Well, you know, once you left your own background, your own community and your own family — which was left behind, it was only us in England — you’d really lost any kind of social basis of your life. And even though, you may still go to a synagogue — my mother still went to a synagogue on High Holidays — it did not mean that much. It was not her community at all. So being Jewish wasn’t very much any more for us. You’ve lost your community, that’s it. And you came much more into English life. We went to university, my brother and I. We studied literature. We were integrated into a sort of English intellectual life.

- In My Nine Lives, a lot of your characters are secular Jews. Was your family secular?
Oh yes. Actually, my grandfather was a cantor of a big Jewish synagogue in Cologne, but he was a very secular character at the same time. He used to have a lot of debates with Christian clergymen. He was close to the mayor of Cologne at that time, [Konrad] Adenauer, who became the chancellor. He was a man of the world, but he was a Jewish cleric also. Well, there is a cosmopolitan background and a very Jewish background, up to 1933. After then, I suppose everything must have changed. I don’t know; I was too young.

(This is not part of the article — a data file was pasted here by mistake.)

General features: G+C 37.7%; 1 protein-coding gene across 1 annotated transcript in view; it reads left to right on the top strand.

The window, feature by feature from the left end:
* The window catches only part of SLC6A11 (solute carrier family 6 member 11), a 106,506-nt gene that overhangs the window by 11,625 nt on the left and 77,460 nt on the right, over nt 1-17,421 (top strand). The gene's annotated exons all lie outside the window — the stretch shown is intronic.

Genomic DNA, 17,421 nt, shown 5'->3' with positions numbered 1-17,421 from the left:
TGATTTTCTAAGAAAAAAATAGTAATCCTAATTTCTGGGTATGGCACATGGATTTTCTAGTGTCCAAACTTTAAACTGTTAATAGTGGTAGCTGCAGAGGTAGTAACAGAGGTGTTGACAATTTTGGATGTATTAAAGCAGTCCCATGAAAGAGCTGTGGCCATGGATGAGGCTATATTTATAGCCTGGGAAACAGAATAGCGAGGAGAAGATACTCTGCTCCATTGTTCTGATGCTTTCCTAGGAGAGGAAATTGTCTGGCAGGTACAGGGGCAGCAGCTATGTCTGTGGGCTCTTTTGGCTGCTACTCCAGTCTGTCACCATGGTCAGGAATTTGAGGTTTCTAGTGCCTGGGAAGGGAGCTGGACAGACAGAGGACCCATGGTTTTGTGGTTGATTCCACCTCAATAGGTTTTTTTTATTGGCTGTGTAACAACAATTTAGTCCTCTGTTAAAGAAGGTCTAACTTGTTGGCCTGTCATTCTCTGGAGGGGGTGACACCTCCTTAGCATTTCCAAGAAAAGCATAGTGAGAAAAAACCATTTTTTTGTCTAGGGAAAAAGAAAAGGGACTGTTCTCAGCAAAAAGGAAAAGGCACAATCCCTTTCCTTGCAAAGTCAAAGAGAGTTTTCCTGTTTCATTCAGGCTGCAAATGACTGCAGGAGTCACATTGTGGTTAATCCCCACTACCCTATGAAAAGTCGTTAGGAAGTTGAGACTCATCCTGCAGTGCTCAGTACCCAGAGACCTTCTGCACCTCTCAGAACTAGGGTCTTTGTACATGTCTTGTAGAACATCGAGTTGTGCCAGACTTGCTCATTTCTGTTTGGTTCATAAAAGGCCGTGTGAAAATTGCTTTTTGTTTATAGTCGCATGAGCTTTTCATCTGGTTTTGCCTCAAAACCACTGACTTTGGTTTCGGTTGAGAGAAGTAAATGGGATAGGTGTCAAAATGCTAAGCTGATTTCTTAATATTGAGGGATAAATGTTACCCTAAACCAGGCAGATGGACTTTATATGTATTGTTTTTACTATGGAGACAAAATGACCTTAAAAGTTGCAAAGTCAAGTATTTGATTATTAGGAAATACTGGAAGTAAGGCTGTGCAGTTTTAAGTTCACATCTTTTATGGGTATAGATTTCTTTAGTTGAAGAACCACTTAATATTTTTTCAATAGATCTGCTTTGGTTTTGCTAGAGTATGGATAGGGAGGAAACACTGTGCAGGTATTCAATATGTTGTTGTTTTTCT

- In My Nine Lives, is there a life that is closest to your own?
No, no, none of them are all that close. All of them are a bit close, none of them are very close.

- What was it like living as a Jew in India? Or did you think of yourself more as a foreigner?
In India, nobody really knew what a Jew was. The question just never came up at all. They did not even know what it was. And there were so many religions, it was just one more. I remember some Americans came and they asked us: «Oh, is there anti-Semitism in India?» There just couldn’t have been.

- A lot of Jews are intermarried, but few are married to Parsis. If you had to generalize, are there any similarities between the two groups?